The shock of the moment was so unnerving that several players instantly fell to their knees and buried the sides of their faces in their hands.
Others, after several moments went by, leaned over to teammates and offered consoling hugs and burly, dirt-stained shoulders to help hide the tears.
When the Virginia Cavaliers huddled for their final postgame talk of the 2011 season, the pain was seared on their faces. Those seemingly indelible markings of sorrow were tough to look beyond.
Surely, the first thought in some of their minds was, why? Why, after a year in which they were dubbed the best team in America entering postseason play, did it all have to come to such an abrupt, screeching halt? Why weren't they able to prove they deserved the No. 1 ranking the media and public had bestowed upon them?
Coach Brian O'Connor swiftly addressed those concerns.
"Some people might feel that you're the No. 1 national seed and maybe you failed," he said, recanting his postgame speech. "But that certainly is not the case."
Despite falling to South Carolina 3-2 in the 13th inning of one of the most epic games in College World Series history, the Cavaliers had a school-record 56-win season, reached their farthest postseason point in school history, boasted one of the nation's top pitching staffs and even bid adieu to a player taken second in the Major League Baseball draft.
The Cavaliers chartered home from Omaha on Saturday afternoon and were greeted by nearly 1,100 fans at Davenport Field. The 90-minute ceremony included a highlight video and on-field autograph session with players and coaches.
Virginia's home attendance ranked 19th nationally last season, and this month the Cavaliers attracted capacity crowds of 5,050 for five of six home NCAA tournament games.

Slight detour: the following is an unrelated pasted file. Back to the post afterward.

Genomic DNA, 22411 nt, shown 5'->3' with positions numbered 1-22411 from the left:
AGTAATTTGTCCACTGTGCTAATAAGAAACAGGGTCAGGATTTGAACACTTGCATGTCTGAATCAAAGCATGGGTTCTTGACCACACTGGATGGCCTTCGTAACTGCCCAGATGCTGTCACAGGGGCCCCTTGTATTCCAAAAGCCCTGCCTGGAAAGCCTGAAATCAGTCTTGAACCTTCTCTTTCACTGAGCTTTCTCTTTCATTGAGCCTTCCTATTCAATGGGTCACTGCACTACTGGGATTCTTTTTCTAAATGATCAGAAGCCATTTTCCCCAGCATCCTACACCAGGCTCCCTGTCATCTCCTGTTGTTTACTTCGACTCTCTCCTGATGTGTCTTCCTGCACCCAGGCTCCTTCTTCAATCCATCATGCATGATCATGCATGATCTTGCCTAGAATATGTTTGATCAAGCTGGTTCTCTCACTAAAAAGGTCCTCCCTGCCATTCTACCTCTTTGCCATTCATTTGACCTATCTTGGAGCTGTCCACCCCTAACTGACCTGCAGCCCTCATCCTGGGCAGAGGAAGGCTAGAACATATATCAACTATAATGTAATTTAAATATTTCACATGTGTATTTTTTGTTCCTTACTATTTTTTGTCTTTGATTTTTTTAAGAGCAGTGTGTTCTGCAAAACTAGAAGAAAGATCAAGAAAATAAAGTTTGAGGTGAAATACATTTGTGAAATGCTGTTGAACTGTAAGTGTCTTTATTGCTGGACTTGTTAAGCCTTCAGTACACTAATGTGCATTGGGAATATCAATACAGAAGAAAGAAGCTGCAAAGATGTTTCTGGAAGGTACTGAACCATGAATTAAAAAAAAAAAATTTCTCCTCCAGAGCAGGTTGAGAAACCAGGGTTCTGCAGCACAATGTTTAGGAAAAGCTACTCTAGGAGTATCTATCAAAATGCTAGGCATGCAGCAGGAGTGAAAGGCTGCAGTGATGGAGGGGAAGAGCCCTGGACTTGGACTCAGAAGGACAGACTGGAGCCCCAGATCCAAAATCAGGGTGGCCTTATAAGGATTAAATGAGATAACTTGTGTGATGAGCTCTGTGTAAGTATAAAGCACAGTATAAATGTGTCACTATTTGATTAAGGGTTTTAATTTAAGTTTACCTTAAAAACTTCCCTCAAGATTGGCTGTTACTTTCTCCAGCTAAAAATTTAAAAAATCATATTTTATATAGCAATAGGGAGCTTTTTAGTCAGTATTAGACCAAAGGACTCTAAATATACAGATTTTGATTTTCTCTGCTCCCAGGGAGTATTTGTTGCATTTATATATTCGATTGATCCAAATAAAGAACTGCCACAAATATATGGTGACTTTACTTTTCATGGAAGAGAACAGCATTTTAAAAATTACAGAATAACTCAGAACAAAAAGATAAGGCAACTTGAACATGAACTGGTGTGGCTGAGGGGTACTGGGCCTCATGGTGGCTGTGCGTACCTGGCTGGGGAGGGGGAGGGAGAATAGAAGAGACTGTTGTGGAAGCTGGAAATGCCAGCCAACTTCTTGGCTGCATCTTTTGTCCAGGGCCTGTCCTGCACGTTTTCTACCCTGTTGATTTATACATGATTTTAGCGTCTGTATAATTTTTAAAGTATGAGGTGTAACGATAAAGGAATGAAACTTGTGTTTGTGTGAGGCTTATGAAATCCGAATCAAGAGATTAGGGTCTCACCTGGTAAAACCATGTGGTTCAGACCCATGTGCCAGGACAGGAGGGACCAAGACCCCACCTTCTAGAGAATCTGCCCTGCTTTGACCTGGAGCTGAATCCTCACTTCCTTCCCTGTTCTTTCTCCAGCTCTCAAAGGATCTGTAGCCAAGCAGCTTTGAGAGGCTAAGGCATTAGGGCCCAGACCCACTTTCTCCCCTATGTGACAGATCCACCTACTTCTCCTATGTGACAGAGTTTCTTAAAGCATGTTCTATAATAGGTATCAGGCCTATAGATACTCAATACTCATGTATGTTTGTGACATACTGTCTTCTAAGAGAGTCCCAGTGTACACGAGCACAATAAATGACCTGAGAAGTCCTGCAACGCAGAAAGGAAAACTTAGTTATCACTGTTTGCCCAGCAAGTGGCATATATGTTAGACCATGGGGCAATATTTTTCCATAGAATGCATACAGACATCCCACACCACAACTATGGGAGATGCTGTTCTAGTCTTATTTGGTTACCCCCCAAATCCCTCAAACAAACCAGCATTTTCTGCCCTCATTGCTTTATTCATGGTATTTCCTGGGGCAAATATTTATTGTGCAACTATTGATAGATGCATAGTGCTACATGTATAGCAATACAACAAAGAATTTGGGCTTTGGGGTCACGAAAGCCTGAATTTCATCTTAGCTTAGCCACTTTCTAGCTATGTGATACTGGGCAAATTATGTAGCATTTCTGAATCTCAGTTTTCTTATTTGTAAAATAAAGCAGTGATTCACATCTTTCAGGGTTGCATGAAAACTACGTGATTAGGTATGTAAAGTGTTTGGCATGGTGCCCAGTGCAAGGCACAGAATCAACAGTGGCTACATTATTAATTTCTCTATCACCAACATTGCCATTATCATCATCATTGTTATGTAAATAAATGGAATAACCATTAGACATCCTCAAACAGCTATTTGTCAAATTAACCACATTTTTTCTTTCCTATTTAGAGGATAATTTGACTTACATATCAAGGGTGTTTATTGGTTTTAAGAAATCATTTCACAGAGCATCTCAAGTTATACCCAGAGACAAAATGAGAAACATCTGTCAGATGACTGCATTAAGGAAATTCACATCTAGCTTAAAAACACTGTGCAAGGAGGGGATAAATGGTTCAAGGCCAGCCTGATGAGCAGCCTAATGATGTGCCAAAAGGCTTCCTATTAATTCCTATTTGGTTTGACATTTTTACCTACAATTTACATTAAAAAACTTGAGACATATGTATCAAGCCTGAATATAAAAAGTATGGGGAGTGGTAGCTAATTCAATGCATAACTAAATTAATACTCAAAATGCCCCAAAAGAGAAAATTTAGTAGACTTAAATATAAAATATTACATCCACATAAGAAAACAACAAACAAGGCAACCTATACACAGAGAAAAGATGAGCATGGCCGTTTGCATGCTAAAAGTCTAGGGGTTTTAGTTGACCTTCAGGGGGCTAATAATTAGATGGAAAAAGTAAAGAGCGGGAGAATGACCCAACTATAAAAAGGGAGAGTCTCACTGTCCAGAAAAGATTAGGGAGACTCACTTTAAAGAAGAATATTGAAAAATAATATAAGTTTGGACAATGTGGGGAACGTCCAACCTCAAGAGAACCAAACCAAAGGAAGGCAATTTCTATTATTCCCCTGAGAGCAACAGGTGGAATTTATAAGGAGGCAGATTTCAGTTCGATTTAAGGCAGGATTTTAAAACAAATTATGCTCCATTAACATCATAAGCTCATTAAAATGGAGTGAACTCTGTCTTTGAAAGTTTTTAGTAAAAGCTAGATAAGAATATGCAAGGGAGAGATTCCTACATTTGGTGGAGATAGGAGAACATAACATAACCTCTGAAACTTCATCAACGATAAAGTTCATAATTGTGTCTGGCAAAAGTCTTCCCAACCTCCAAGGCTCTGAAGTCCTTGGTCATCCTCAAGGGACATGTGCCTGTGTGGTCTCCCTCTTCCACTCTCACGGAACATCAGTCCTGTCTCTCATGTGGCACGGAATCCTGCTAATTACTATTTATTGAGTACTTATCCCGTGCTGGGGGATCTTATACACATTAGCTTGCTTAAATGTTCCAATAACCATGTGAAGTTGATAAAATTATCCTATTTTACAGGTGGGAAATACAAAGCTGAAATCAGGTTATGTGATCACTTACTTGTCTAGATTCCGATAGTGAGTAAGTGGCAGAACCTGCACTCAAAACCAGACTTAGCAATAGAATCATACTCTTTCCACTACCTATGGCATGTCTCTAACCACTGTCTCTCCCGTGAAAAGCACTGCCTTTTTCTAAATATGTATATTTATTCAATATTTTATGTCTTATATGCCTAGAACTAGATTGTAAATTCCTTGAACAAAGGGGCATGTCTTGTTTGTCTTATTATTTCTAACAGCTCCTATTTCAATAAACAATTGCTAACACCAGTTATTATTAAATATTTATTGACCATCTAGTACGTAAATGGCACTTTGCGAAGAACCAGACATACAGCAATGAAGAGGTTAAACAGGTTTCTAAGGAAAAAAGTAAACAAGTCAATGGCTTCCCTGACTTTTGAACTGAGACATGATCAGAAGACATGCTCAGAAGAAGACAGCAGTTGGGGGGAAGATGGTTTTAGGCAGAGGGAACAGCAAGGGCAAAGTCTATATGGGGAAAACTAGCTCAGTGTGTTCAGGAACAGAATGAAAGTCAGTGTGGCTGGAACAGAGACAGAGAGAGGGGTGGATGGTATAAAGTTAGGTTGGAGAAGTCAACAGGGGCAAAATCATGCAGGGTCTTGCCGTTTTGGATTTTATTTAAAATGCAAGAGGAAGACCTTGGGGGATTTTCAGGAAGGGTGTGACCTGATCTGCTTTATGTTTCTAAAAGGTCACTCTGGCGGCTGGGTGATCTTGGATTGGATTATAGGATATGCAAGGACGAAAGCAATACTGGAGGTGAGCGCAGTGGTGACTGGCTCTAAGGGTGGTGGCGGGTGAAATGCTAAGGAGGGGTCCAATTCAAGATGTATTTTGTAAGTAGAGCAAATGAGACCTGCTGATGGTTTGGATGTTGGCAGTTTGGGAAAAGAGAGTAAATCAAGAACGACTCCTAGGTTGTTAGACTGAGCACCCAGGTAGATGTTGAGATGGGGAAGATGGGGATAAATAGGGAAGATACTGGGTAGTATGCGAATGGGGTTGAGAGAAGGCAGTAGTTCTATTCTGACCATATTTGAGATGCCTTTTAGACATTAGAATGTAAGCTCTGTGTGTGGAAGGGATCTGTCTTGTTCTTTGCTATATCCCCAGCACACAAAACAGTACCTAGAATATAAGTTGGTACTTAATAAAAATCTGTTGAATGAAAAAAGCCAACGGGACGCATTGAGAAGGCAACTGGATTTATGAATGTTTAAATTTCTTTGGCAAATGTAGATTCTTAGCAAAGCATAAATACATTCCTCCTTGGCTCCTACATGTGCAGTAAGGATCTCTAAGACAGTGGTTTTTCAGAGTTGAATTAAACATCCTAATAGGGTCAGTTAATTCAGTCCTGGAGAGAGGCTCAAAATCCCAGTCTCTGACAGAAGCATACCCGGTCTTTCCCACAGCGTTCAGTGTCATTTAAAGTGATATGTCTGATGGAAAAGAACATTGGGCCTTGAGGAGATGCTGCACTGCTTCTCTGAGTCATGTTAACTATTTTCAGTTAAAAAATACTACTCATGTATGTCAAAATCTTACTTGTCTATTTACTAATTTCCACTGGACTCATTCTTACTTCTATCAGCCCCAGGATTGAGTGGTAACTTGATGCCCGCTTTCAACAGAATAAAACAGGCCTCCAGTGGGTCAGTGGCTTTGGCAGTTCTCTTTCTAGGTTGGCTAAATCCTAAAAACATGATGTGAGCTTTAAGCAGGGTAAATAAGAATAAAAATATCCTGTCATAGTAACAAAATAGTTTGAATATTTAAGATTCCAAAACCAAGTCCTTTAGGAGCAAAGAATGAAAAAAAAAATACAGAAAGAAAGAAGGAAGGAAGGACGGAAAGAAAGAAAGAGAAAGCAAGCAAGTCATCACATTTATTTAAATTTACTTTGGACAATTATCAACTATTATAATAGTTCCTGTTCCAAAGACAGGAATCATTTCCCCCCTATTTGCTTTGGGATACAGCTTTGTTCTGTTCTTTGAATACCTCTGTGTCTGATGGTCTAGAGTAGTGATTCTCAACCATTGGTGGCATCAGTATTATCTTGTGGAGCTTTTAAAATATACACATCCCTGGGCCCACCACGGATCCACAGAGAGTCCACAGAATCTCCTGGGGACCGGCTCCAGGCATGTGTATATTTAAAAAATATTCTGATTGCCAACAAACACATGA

"I've got a tremendous amount of pride in this team and what they accomplished this year," O'Connor said. "It's really spectacular what we did all year, and the reason it is is because so many different players had to emerge during the season for us to be here in Omaha right now."
There was Danny Hultzen, the ace of the staff and No. 2 overall pick of the Seattle Mariners, who may have begun pitching the most special outing of his college career Saturday night. Due to an illness, no one will ever know.
After just three innings, he had nine strikeouts. Of the 40 pitches he had thrown, 32 were strikes. He was just plain untouchable. He was his normal self.
In addition to the ACC Pitcher of the Year, the Cavaliers also boasted an undefeated senior in starter Tyler Wilson. Months after making the transition from the bullpen into the starting rotation full-time, the right-hander was virtually unhittable. He compiled a 10-0 record and a 2.24 ERA in a year that he struck out 124.
Offensively, Steven Proscia was the Cavaliers' hottest bat much of the season, leading the team in RBI entering the CWS. His only blemish came in Omaha, where he struggled and amassed just one hit.
One of the best things the Cavaliers may have gotten out of the CWS trip -- their second in school history and first since 2009 -- was big-game experience. Particularly out of their bullpen, a pair of underclassmen, sophomore Branden Kline and freshman Kyle Crockett of Poquoson, were tough down the stretch in the South Carolina game.
Crockett, who entered in the fourth for Hultzen, lasted four innings and gave up two runs to the Gamecocks. Those runs were scored off the lefty in his first inning on the mound. The rest of the way, he was tough to hit, just like Kline. Kline didn't allow a run in his five-inning, three-hit performance.
"All the coaches prepared me for the moment," Crockett said. "It was a little exhilarating going out there. Of course I was excited. But I had prepared and I was ready."This time next year, Virginia hopes to be preparing for championship week.
Staff writer David Teel contributed to this story.Copyright © 2015, The Baltimore Sun